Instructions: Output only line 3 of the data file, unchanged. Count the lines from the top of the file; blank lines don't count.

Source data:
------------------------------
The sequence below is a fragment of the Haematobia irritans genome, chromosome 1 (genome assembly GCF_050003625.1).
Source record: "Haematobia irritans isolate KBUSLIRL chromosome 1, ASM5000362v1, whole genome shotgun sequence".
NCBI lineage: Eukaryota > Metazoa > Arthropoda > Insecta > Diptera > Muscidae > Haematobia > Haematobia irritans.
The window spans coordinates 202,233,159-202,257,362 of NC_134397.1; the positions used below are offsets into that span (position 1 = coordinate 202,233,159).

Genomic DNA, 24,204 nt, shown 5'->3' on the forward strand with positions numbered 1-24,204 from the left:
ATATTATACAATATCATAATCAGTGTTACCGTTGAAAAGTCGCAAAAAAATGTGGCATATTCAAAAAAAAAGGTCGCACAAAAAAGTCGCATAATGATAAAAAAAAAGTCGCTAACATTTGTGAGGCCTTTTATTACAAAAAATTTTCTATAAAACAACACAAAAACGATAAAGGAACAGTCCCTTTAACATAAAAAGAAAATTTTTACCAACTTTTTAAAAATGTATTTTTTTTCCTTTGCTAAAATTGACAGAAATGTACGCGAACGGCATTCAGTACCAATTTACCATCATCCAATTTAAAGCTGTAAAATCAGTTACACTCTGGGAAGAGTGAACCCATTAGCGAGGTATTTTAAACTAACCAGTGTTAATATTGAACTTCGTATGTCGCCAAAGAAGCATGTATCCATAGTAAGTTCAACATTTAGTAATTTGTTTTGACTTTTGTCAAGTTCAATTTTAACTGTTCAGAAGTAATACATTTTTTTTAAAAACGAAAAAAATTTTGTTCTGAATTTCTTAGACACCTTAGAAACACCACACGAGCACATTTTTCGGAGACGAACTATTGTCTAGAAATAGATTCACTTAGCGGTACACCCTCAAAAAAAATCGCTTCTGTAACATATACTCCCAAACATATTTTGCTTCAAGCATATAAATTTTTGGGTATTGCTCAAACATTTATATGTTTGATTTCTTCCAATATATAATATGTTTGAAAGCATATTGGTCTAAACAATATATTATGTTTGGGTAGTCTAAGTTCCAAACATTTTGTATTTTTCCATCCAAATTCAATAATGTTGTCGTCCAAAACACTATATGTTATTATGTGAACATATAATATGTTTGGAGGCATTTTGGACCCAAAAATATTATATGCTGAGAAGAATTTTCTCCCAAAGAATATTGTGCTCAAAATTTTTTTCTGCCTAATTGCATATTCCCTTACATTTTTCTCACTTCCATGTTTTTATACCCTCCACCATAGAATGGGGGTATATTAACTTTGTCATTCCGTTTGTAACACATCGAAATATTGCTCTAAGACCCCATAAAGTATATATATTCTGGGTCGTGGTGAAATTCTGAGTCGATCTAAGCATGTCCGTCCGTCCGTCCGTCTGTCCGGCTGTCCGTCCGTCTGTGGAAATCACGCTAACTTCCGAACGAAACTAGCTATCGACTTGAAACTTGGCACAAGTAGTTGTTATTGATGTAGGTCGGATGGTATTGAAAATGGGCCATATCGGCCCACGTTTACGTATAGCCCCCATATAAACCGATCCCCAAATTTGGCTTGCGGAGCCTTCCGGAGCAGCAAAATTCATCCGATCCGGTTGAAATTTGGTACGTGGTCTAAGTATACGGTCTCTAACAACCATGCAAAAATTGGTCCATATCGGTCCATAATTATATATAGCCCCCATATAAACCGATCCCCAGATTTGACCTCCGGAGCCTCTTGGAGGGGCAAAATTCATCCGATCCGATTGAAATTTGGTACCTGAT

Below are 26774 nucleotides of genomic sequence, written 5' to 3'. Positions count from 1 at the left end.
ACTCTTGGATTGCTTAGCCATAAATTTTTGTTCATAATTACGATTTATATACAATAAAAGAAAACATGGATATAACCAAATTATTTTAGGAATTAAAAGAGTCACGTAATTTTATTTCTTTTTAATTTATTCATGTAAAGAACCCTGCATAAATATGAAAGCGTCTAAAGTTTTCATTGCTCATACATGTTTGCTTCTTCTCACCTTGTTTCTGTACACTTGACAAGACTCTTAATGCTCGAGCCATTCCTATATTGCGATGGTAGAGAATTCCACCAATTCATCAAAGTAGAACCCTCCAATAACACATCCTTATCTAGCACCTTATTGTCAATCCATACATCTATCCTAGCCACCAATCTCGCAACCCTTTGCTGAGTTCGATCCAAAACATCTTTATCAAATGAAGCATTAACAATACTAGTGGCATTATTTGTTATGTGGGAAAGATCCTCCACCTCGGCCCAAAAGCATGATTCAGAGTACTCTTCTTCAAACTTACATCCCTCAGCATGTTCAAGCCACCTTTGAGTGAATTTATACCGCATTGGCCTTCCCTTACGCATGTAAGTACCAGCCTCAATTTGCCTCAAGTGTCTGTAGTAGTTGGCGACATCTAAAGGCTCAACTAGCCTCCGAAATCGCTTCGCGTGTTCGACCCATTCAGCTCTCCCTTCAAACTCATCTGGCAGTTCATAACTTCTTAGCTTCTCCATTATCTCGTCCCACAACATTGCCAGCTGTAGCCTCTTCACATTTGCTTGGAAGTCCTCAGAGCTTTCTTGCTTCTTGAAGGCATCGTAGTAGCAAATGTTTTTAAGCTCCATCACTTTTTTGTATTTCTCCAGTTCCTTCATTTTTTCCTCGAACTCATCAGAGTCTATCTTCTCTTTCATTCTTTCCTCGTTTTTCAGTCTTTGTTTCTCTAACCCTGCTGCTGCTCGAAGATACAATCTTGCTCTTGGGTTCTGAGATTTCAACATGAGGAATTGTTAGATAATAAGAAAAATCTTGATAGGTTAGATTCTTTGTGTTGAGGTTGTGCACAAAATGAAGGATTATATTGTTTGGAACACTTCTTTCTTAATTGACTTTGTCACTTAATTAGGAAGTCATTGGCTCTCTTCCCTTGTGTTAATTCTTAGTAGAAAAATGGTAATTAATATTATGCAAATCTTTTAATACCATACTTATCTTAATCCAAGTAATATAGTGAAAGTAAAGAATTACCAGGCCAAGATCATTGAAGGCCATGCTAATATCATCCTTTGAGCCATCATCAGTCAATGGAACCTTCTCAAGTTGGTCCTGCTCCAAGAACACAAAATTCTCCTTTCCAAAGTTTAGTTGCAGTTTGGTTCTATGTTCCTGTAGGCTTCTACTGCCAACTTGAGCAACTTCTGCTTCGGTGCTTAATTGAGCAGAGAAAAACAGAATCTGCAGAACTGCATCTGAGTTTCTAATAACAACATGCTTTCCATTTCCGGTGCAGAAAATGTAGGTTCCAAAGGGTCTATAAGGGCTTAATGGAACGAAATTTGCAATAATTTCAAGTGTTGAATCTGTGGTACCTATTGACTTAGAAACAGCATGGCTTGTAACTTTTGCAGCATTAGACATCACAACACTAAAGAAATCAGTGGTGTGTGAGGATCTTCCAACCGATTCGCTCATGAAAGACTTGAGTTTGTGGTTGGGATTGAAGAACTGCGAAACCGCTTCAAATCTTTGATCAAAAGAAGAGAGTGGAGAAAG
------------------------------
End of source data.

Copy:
NCBI lineage: Eukaryota > Metazoa > Arthropoda > Insecta > Diptera > Muscidae > Haematobia > Haematobia irritans.